Academic journal article Northwestern University Law Review

The Reality of Federal Sentencing: Beyond the Criticism

Academic journal article Northwestern University Law Review

The Reality of Federal Sentencing: Beyond the Criticism

Article excerpt

I. INTRODUCTION

From no other governmental institution is so much expected as from the American system of justice. Covered extensively by the media, monitored closely by the public at large and administered by proponents of differing philosophies, our system always has and always will be subject to debate, both within and without the ranks of those who administer it. At the pinnacle of that debate stands the process of sentencing. Because the sentencing process defines our values in a variety of ways, everyone has a vested interest in it. Therefore, legislators and practitioners have known for a long time that the sentencing decision is of such magnitude that it should not be rendered without some common basis in logic and reason if fairness is to prevail.

A little more than a decade ago, Congress passed the Federal Sentencing Guidelines,1 a landmark initiative intended to bring uniformity and proportionality to federal sentencing. The principal goal was to improve the sentencing process in particular and the criminal justice system in general. Critics, then and now, raised serious concerns about the propriety of the Guidelines. This Essay will address three specific arguments often raised against the Guidelines: that the Guidelines are too severe on certain offenders, that they are too complex, and that they are too rigid. This Essay will debunk each of these three myths by examining the history of the Guidelines, recent sentencing data, and a frontline practitioner's personal experience.

II. HISTORY OF THE FEDERAL SENTENCING GUIDELINES

A fair assessment of the Federal Sentencing Guidelines in 1997 cannot be made outside of the context of federal sentencing policy as a whole. We must remember that the last time that legislators and practitioners agreed on the issue of federal sentencing policy was during the debate about whether or not to abandon a sentencing system of unfettered discretion and adopt a system of guidelines.2 We also must remember that while many advocates of the Federal Sentencing Guidelines welcomed the introduction of an equation that would reduce leniency, others advocated a way to eliminate overly harsh sentences. Because so much was expected of this radical new concept, it was predictable that a system born out of such divergent aspirations would ultimately violate the philosophy of a certain segment of its initial advocates. Because our previous system was flawed by unwarranted disparity and unequal sentencing of similarly situated defendants, legislation to introduce sentencing reform at the federal level was signed into law by President Reagan in 1984.3 That law authorized the creation of the U.S. Sentencing Commission, an independent agency in the judicial branch of the government charged with developing and monitoring sentencing policies for the federal courts. Congress gave the Sentencing Commission authority to promulgate sentencing guidelines subject to congressional review that prescribed the appropriate form and severity of punishment for offenders convicted of federal crimes. The enabling statute directs the Commission to:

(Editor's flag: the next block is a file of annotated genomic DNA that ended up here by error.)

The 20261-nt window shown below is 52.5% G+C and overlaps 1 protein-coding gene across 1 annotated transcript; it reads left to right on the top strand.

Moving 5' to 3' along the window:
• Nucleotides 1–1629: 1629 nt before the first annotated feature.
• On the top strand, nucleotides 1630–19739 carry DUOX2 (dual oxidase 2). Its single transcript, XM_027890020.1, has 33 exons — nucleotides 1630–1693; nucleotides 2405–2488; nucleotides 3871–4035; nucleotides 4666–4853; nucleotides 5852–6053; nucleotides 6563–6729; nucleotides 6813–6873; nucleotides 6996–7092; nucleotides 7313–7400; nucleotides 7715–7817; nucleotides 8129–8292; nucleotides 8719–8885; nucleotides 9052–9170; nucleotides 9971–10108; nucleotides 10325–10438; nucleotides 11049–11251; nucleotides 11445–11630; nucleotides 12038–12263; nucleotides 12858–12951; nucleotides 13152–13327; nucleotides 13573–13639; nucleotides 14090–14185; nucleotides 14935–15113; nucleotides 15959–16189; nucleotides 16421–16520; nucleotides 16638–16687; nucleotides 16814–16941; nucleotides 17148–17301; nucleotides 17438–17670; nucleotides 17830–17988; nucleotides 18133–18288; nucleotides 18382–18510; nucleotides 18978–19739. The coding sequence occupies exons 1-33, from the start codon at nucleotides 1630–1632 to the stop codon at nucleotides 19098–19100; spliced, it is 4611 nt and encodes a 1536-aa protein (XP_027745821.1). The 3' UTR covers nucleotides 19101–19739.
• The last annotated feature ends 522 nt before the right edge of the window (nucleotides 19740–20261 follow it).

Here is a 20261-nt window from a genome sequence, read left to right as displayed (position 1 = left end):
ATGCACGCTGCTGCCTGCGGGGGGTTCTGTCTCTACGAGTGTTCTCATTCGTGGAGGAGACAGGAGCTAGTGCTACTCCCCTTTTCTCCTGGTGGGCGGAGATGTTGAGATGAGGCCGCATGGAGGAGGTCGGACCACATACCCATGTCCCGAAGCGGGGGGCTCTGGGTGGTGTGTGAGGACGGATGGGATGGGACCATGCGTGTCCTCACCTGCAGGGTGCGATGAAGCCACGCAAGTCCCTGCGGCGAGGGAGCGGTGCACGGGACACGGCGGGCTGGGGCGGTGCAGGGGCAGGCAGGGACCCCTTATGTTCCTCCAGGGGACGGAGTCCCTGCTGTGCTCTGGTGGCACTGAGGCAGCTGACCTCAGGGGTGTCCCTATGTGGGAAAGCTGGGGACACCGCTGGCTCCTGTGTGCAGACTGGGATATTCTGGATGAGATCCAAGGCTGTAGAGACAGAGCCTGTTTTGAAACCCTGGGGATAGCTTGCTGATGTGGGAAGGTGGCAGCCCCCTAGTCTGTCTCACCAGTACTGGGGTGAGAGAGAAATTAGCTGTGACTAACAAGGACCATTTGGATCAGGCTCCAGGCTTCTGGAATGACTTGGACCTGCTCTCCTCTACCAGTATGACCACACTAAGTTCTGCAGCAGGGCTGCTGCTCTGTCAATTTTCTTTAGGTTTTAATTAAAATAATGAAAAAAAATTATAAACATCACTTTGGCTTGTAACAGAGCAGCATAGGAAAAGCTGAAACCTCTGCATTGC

1) effectuate the statutory purposes of sentencing specified in 18 U.S.C. 3553(a)(2), (i.e., just punishment, deterrence, incapacitation, and rehabilitation);

2) provide certainty and fairness in meeting these purposes by avoiding unwarranted sentencing disparity among offenders with similar characteristics convicted of similar criminal conduct while permitting sufficient judicial flexibility to account for relevant aggravating and mitigating factors; and

3) reflect, to the extent practicable, advancement in the knowledge of human behavior as it relates to the criminal justice process.4

On April 13,1987, the United States Sentencing Commission submitted to Congress its original sentencing guidelines and policy statements.5 On November 1 of that year, after the six-month compulsory period of review, the initial set of Federal Sentencing Guidelines became effective. …

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